CFM users' home directories are automatically mounted on trapeza when they log in, but files there will not be available to MPI jobs running on the cluster. Instead, a Cluster Home directory is provided on the RAID array for each user. The environment variable CHOME is set at login time to point to the user's /chome directory.

The program executable and all data must be copied into the CHOME directory for the program to run.

All output must also be written path-relative to the CHOME directory.

Building and Running MPI Jobs

The tools for building and running MPI jobs using mpich-gm are under /usr/gmpi (/usr/local/mpich-gm). In particular, the commands mpicc, mpif77 and mpif90 in /usr/gmpi/bin provide the appropriate switches and libraries to build mpich-gm applications with the PGI compilers. The script /usr/gmpi/bin/mpirun can be used to start mpich-gm jobs; it ends up calling /usr/gmpi/bin/mpirun.ch_gm. The mpiman command puts up an Xman browser pointing to the mpich-gm manual pages.

In order to use mpirun or mpirun.ch_gm, the user needs to provide a cluster configuration file. The default location of this file is ~/.gmpi/conf, but since home directories are not visible on the cluster slave nodes, the conf file will need to be placed somewhere under $CHOME and specified to mpirun. This can be done either by setting GMPICONF to the desired file path, or by using the "-f" or "--gm-f" command line option to mpirun. Specifying the gmpi conf file on the command line overrides GMPICONF. If the path specified by GMPICONF or the --gm-f option does not start with a slash ('/'), the file is found relative to the current directory.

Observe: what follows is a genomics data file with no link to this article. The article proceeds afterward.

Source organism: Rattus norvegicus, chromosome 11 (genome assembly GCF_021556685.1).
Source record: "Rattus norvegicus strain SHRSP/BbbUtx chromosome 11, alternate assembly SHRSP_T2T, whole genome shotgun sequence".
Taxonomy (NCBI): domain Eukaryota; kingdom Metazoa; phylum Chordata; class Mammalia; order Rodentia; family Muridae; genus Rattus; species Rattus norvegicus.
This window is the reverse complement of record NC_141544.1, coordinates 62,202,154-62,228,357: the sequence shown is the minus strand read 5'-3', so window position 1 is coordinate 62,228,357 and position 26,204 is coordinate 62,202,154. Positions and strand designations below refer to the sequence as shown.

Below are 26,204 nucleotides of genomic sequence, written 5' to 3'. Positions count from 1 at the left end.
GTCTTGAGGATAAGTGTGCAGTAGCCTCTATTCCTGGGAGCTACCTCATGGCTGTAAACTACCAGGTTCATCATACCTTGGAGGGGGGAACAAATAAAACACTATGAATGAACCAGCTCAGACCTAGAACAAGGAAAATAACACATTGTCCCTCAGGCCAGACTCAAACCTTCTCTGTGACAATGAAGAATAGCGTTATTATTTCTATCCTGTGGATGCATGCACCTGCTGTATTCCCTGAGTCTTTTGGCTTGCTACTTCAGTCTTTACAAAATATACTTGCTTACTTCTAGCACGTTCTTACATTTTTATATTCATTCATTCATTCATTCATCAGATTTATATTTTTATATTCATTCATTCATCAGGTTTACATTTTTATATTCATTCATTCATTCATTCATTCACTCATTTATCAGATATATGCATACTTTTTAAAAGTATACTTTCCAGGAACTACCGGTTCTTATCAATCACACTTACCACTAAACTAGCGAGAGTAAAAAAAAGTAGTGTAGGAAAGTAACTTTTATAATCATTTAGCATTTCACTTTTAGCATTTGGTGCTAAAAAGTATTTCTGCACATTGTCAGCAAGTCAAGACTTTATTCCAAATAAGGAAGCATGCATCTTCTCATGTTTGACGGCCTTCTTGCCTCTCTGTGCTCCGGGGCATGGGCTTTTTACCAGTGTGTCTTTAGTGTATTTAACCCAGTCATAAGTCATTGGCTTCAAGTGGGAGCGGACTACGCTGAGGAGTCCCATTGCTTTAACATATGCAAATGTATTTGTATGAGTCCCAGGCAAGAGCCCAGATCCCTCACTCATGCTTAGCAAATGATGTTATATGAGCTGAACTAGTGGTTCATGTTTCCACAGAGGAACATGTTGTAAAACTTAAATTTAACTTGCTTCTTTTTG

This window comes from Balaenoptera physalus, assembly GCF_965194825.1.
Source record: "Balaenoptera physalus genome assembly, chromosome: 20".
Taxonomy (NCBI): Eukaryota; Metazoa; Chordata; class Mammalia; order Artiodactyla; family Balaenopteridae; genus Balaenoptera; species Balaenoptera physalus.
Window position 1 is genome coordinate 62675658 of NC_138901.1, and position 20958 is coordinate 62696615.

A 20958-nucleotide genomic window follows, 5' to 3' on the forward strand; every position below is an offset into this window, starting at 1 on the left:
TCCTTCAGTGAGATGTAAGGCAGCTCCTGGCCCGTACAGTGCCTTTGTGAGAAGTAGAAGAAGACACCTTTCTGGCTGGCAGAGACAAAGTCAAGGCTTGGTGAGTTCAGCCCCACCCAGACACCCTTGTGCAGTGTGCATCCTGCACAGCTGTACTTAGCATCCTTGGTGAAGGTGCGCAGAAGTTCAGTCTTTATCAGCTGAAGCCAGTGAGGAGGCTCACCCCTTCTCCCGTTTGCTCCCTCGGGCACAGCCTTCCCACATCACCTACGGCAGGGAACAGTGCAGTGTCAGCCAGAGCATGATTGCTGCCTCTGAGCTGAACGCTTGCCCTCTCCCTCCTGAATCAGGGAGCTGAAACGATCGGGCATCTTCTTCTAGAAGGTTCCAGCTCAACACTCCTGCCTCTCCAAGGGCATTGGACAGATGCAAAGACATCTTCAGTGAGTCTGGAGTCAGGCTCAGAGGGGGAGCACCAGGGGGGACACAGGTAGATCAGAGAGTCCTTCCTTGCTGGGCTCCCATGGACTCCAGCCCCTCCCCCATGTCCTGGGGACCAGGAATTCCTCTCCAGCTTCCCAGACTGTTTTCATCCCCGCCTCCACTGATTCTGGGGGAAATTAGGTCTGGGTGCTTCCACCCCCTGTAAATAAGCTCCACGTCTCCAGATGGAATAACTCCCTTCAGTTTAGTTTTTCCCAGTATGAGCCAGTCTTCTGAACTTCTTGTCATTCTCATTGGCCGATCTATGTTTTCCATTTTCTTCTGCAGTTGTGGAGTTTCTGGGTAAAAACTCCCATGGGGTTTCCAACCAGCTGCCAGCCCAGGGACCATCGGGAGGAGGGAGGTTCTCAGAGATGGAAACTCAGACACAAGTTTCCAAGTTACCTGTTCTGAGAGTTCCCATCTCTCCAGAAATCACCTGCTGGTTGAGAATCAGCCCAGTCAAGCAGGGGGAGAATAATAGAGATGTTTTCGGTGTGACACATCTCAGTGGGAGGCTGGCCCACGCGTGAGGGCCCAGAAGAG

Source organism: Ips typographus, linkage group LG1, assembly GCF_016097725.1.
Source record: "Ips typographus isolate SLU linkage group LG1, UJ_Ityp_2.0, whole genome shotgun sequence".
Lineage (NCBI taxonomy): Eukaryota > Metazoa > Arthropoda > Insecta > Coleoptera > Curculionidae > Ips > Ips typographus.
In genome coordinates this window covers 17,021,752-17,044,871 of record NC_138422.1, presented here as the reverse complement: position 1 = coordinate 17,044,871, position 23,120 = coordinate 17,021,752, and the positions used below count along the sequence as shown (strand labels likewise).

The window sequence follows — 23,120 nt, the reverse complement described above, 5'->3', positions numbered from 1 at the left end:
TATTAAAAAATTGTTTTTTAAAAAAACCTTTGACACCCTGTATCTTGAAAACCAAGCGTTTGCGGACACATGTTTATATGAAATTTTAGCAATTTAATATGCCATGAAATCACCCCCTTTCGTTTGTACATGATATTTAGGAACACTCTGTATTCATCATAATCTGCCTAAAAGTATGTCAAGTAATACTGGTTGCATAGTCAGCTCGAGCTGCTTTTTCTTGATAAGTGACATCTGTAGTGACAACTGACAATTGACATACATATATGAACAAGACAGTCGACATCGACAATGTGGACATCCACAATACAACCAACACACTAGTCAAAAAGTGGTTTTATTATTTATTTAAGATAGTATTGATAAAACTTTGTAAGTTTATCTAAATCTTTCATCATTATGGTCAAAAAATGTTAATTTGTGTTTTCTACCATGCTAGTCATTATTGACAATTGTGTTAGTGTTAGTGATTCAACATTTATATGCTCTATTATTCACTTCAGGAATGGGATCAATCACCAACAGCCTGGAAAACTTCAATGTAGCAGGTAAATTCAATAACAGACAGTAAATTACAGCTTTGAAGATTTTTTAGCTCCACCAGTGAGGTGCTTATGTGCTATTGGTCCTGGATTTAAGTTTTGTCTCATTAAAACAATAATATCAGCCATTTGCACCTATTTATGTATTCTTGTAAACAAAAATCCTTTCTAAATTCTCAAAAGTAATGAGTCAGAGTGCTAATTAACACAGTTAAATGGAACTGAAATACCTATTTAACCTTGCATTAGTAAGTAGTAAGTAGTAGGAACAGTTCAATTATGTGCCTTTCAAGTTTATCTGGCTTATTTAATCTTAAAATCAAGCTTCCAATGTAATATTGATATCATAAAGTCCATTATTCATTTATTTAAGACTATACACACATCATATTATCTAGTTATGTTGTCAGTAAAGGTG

The format of the gmpi conf file has one line specifying the number of nodes listed on the rest of the file, followed by one line for each node containing the node name and the Myrinet GM Port ID number the job will use to communicate between slave nodes. Here is an example listing all sixteen nodes in the cluster:

    node00 4
    node01 4
    node02 4
    node03 4
    node04 4
    node05 4
    node06 4
    node07 4
    node08 4
    node09 4
    node10 4
    node11 4
    node12 4
    node13 4
    node14 4
    node15 4

The node name must be un-qualified (not nodeXX.beonet or nodeXX.myrinet), since it needs to match the gm_hostname on the node. The gmpi configuration file may need to be edited to select unused nodes at the time of program execution.